The command uses the SearchBase parameter of the Get-ADUser command to specify the DN of the OU, which I previously saved in the $OU variable. Combining the two commands creates a 2-line script shown below:

					$OU =(Get-ADOrganizationalUnit -Filter {name -like "writers"}).DistinguishedName
Get-ADUser -SearchBase $OU -Filter *

My screenshot below shows the result of the script in test AD Forest. The script returned the correct information. I have uploaded a screenshot of the users in the “Writers” OU in ADUC (Active Directory Users and Computers). 

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Find Specific Users in a Specific OU with Get-ADUser

The last example was about finding ALL the users in an OU. But, sometimes, you may receive a task to report on a user in a particular OU. 

We would modify the Filter parameter in the Get-ADUser command from the last example to do that. For your reference, here is the final script from the previous example. 

					$OU =(Get-ADOrganizationalUnit -Filter {name -like "writers"}).DistinguishedName
Get-ADUser -SearchBase $OU -Filter *

To return a user whose name is “Anthony Raj,” I modify the second part of the script as shown below. 

					$OU =(Get-ADOrganizationalUnit -Filter {name -like "writers"}).DistinguishedName
Get-ADUser -SearchBase $OU -Filter {name -eq "Anthony Raj"}

The difference between the Get-ADUser command above and the previous one is that I included some filter conditions instead of using the asterisks (*) wildcard in the Filter parameter. 

Here is the filter condition…

					{name -eq "Anthony Raj"}

Since “name” is one of the properties of Active Directory users, this filter condition tells Get-ADUser to return only a user whose name is “Anthony Raj.” When I execute the commands in my text AD Forest, it returns one user.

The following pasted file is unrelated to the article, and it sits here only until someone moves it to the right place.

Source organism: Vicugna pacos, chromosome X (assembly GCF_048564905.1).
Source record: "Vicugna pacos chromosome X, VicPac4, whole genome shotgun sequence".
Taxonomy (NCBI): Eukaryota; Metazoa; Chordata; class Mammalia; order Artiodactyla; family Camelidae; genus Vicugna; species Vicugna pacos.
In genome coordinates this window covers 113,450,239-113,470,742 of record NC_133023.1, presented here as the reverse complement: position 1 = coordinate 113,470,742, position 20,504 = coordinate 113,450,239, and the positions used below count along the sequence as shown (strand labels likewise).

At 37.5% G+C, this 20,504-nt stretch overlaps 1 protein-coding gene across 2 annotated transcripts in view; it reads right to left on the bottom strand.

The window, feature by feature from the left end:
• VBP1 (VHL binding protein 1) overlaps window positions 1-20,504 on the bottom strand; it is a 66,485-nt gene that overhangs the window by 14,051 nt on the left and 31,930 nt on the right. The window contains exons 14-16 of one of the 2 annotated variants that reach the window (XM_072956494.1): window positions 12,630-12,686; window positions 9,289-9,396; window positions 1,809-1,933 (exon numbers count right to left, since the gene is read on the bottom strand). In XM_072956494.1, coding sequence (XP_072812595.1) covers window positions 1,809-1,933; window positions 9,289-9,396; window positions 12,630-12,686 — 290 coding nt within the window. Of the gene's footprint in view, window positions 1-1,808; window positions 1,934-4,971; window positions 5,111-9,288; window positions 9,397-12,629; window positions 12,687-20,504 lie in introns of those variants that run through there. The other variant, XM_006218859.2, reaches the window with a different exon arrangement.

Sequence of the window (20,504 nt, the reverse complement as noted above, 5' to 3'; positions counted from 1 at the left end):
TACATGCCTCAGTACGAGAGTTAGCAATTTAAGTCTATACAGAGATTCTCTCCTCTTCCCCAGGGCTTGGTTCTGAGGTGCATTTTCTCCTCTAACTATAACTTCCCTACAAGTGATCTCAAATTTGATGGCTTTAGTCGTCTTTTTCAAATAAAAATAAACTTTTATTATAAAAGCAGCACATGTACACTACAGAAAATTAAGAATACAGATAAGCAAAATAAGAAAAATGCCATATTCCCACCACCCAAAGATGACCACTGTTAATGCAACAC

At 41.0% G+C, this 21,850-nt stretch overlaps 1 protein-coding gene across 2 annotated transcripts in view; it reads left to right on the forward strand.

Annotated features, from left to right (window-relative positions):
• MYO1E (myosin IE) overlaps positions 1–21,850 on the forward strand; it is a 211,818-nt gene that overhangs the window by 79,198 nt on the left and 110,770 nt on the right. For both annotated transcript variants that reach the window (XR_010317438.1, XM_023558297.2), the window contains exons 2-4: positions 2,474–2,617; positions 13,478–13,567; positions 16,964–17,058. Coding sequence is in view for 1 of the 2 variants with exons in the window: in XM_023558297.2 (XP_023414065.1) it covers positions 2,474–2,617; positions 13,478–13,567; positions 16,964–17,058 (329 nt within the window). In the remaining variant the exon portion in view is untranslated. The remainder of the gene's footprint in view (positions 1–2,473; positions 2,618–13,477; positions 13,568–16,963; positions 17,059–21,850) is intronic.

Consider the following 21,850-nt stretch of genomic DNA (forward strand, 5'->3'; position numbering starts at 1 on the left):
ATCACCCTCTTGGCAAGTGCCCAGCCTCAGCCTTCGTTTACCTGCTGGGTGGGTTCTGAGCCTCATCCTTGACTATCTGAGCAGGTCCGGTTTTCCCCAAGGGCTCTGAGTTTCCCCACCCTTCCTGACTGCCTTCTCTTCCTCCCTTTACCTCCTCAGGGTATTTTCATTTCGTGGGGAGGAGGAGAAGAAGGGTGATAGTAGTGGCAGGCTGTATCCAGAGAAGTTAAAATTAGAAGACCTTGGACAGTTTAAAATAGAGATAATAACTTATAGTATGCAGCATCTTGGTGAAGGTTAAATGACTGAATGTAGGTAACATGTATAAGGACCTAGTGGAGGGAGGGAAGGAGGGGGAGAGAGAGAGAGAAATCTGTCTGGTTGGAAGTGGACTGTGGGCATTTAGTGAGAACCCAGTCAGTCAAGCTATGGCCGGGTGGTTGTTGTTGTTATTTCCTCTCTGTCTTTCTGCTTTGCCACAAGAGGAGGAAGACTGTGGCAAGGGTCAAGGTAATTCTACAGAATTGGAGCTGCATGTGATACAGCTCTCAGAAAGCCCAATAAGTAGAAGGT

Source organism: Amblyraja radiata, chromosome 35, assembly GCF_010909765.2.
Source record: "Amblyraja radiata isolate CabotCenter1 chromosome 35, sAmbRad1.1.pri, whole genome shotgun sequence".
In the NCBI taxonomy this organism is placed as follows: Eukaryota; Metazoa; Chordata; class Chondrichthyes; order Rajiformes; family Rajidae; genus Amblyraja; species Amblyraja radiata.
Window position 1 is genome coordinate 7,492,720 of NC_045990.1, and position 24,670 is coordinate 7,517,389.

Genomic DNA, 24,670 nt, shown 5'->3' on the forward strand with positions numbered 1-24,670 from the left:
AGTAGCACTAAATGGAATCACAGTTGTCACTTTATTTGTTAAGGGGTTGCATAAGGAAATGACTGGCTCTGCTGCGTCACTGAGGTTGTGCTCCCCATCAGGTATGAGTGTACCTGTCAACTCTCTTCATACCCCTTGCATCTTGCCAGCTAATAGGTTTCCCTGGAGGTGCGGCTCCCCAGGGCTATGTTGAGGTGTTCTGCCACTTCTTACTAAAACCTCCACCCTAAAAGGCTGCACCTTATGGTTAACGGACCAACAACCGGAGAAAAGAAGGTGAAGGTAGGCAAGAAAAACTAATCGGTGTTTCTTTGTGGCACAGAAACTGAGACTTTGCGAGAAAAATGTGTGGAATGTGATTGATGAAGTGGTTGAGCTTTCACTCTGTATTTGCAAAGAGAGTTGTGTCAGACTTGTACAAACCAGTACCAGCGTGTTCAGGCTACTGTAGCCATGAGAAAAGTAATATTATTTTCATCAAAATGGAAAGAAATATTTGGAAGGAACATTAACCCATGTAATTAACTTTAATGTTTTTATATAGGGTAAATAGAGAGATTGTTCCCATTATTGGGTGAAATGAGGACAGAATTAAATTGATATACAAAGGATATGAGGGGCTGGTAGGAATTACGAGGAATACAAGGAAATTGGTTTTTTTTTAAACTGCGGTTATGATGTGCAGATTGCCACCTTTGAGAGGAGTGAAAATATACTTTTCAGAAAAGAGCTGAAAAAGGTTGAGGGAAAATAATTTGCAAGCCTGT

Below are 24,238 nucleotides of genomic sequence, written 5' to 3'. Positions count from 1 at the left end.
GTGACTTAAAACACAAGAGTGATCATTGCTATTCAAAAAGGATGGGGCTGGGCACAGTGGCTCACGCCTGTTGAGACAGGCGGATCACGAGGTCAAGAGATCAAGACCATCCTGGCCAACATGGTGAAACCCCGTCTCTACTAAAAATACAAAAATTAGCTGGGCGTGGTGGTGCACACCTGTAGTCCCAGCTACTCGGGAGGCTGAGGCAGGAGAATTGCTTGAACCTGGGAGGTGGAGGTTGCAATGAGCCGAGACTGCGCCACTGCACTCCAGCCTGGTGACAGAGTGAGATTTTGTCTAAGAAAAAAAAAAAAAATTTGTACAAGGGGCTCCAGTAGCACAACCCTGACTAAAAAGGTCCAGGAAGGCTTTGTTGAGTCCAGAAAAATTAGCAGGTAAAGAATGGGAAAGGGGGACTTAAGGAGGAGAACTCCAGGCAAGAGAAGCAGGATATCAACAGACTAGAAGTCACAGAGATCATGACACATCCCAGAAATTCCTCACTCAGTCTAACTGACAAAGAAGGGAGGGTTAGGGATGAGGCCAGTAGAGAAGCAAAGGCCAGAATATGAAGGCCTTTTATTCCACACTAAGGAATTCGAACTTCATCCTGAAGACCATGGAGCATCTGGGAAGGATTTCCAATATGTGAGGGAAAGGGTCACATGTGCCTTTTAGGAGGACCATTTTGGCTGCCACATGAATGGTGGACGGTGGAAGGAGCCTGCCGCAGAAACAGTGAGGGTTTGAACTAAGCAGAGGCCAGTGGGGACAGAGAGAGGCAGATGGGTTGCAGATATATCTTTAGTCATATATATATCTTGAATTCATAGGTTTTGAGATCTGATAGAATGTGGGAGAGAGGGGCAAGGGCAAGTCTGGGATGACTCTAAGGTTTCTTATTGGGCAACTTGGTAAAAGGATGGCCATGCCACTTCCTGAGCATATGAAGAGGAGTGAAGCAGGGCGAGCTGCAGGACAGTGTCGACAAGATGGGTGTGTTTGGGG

To run the entire script in one go, I copied it into PowerShell ISE instead of using the Windows PowerShell console. If you’ve not used it before, PowerShell ISE is the scripting environment for Windows PowerShell. 

Here is the screenshot of the last script in my AD Forest. The upper part of ISE has the script I executed, while the lower part shows the script and the results. 

List Users from Multiple OUs with Get-ADUser and its Filter Parameter

So far, we’ve been exploring the scenario where you need to find AD users from one OU. But what if you have to find users from more than one OU?

One option to find each OU and run the Get-ADUser command with that OU as the reference. Doing this for 2, 3, or 4 OUs is manageable, but what if your AD environment has up to 30 or more Organizational Units?

The good news is that you create a script that iterates all the OUs, run the Get-ADUser command on each of them, then list the users in all the OUs.

First step is to get a list of all the OUs in your AD Forest. As I mentioned in previous examples, for ease of scripting, it is better to save the result of the command in a variable – I call the variable $OUs. 

					$OUs = (Get-ADOrganizationalUnit -Filter {name -notlike "Domain Controllers"}).DistinguishedName

Then, to list all users in all the OUs saved in my $OUs variable, I use the ForEach statement loop to iterate through the OUs, then run the Get-ADUser and Filter using the asterisks (*) wildcard.